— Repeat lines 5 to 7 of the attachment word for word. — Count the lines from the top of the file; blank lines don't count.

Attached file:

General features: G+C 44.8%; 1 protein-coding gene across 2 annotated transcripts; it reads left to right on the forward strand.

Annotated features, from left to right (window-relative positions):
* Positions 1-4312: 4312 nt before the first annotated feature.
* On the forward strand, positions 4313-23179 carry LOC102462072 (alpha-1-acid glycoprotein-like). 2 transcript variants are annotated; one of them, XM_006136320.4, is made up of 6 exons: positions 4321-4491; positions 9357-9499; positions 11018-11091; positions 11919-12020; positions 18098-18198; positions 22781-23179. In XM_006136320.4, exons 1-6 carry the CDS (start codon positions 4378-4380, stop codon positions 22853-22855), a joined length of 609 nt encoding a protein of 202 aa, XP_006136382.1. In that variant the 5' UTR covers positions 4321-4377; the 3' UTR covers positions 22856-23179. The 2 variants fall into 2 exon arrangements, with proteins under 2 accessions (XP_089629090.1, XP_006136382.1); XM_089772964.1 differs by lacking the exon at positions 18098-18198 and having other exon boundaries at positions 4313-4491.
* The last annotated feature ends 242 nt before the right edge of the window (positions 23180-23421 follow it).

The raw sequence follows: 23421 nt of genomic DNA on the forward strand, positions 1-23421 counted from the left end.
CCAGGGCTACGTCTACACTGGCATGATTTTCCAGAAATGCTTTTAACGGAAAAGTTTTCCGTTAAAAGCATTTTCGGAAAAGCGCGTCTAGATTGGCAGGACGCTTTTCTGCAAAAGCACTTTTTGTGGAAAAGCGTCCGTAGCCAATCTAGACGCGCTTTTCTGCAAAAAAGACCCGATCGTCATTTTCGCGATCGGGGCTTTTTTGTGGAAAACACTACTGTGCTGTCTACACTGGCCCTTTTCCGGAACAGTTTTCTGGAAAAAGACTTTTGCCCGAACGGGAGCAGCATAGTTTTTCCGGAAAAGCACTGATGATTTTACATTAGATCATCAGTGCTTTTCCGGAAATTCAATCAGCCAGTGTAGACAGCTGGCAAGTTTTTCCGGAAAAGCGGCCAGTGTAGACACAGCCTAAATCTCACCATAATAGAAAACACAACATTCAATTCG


* The last annotated feature ends 242 nt before the right edge of the window (positions 23180-23421 follow it).

The raw sequence follows: 23421 nt of genomic DNA on the forward strand, positions 1-23421 counted from the left end.
CCAGGGCTACGTCTACACTGGCATGATTTTCCAGAAATGCTTTTAACGGAAAAGTTTTCCGTTAAAAGCATTTTCGGAAAAGCGCGTCTAGATTGGCAGGACGCTTTTCTGCAAAAGCACTTTTTGTGGAAAAGCGTCCGTAGCCAATCTAGACGCGCTTTTCTGCAAAAAAGACCCGATCGTCATTTTCGCGATCGGGGCTTTTTTGTGGAAAACACTACTGTGCTGTCTACACTGGCCCTTTTCCGGAACAGTTTTCTGGAAAAAGACTTTTGCCCGAACGGGAGCAGCATAGTTTTTCCGGAAAAGCACTGATGATTTTACATTAGATCATCAGTGCTTTTCCGGAAATTCAATCAGCCAGTGTAGACAGCTGGCAAGTTTTTCCGGAAAAGCGGCCAGTGTAGACACAGCCTAAATCTCACCATAATAGAAAACACAACATTCAATTCG